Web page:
State Rep. Todd Thomsen referred to recently-passed House Bill 1227 as “a hostile takeover by a minority shareholder.”
Thomsen and State Sen. Susan Paddack said the bill, which makes Ardmore Higher Education Center a branch campus for Southeastern Oklahoma State University, was done behind closed doors and pushed through as quickly as possible.
Thomsen said the state doesn’t have money for a branch campus and the bill puts East Central University’s nursing program in Ardmore in jeopardy in the long run.
Paddack said ECU wasn’t initially invited into negotiations about the bill. One meeting was held with ECU at the table. Paddack said the language on the bill was not reflective of what was discussed in that meeting when it went to the Senate floor for consideration.
“They said they’ll work out a mutual agreement. Southeastern is the branch campus,” she said. “If we’re supposed to work out a mutual agreement, you’re in a position of authority and I’m not, that doesn’t mean it’s necessarily going to be a mutual agreement.”
As of now, Thomsen said ECU will continue to offer its courses in Ardmore.
Paddack said ECU has been at Ardmore’s campus for 30 years and has more students there than SOSU.
“Both universities have had 30 years to invest in that center and ECU has doubled the students,” Thomsen said.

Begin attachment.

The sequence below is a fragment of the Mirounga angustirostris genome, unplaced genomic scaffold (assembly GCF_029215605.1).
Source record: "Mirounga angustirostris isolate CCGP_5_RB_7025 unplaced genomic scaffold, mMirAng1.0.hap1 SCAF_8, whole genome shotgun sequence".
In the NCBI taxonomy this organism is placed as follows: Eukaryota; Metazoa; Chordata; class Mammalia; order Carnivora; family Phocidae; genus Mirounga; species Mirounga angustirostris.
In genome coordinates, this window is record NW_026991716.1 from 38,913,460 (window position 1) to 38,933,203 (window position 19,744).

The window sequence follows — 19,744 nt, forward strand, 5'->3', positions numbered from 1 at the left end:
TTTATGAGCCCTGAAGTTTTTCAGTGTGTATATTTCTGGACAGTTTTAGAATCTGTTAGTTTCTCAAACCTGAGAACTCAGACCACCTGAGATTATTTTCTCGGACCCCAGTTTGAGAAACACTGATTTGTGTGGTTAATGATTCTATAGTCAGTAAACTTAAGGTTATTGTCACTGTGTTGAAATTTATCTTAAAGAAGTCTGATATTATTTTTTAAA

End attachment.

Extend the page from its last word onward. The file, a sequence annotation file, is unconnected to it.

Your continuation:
“They’ve talked a lot about growth but a lot of the growth is attributable to ECU’s presence down there,” Paddack said.
Paddack said the Russo Board, a board of regents for regional universities, sent a letter asking that the bill be slowed down.
Thomsen said the letter was sent out on Friday. The bill, however, ran in the Senate on Monday. It was approved by the House on Thursday and is now headed to the governor’s office.
“The Russo Board, who should have been consulted, didn’t even have time to act,” Thomsen said.
Paddack said Wes Stucky, President and CEO of Ardmore Development Authority, wrote a letter in response to the Russo Board’s letter saying the bill didn’t need to be slowed down.
Paddack said the questions she has about the bill should have been resolved early in the process.
“Good public policy would have worked all these issues out before; not after,” she said. “This is not how government is supposed to work.”
Paddack encouraged Oklahoma residents to contact the governor to let their voices be heard on this issue.
Paddack and ECU President Hargrave said ECU and Ada had a lot of good things going on in the community despite this temporary setback.
“This is just a speed bump in life,” Paddack said.